A mother wanting to fly on Air Canada was told that she needed to nurse her child in the airplane's lavatory.
Stephanie VandenBerg called Air Canada because she was trying to arrange a flight. When she called she told the airlines worker on the phone that she would be traveling with an infant. The airlines worker promptly told Stephanie that if she needed to breastfeed her child while on the flight she would need to take her infant into the plane lavatory. Of course, Stephanie was not very excited about having to breastfeed her child where people are going to the bathroom. Stephanie told the airlines worker that she didn't feel comfortable feeding her child into the airplane lavatory and the worker suggested she speak with their medical service line.
Stephanie was completely outraged by the airlines. Apparently, according to Air Canada's policy, women are not supposed to feed their baby in front of the other passengers. Mothers are instructed to feed their babies in the lavatory. This was the policy that the airline's worker told Stephanie. Stephanie took to Twitter to share her experience.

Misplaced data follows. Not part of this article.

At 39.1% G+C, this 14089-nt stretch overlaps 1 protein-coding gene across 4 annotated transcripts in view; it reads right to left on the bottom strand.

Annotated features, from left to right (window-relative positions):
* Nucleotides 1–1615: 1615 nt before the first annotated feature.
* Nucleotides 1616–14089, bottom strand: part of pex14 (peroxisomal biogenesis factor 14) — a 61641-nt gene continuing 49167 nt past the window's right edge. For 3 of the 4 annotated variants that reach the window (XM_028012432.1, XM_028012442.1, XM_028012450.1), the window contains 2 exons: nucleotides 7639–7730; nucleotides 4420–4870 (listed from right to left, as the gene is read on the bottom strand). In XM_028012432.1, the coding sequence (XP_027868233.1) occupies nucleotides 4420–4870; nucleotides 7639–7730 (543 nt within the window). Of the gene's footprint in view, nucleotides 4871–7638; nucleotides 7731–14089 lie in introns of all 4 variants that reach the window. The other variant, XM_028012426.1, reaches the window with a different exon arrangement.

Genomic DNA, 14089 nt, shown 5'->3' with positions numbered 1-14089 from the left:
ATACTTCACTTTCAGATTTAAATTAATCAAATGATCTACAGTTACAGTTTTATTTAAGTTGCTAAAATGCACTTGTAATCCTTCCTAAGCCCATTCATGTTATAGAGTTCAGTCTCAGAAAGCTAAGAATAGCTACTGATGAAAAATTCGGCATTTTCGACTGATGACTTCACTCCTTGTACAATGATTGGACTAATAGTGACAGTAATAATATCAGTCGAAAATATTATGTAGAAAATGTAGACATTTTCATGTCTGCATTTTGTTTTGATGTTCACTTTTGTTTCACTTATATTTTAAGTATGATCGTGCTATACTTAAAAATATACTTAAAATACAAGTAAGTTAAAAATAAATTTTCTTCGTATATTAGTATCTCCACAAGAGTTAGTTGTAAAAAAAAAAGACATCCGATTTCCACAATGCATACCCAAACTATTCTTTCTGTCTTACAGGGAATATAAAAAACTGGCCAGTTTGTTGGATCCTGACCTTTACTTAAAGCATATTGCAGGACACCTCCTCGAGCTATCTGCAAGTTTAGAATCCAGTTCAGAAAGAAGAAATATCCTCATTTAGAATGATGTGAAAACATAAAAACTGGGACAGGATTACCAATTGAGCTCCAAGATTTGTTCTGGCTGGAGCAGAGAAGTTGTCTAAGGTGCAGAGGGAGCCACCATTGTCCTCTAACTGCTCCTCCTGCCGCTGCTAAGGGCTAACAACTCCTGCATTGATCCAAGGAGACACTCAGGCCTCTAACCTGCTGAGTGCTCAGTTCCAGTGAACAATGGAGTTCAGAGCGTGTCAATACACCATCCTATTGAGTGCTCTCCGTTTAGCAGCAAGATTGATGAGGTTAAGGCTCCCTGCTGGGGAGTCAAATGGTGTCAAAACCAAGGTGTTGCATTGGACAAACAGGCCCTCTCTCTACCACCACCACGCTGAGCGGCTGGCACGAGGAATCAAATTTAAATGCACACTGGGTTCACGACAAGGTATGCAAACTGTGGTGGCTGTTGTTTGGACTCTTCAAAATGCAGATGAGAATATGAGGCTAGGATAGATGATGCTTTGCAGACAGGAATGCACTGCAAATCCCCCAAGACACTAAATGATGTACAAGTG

Stephanie's tweet quickly gained a lot of attention, she had over 15,000 likes and nearly 3,000 shares. Most of the comments were from people just as outraged and completely shocked as Stephanie. How could this be happening in 2019? Many of the comments were talking about how we are supposed to encourage mothers in their breastfeeding journey. We shouldn't be sending them into the bathroom. One comment mentioned that any of the passengers could eat their meals in the lavatory if they would like, but the baby would not be joining them.
We are still in shock by the "policy" from this airline. Did they really want this mom to take her child into a bathroom to eat lunch? Do they really tell moms to nurse their babies in the lavatory? That seems like the weirdest thing! This mom should be encouraged to breastfeed her child and her infant should be able to eat out with the rest of the passengers. Hopefully, Air Canada starts modernizing their policy and begins to make nursing mothers feel more welcomed on their airlines.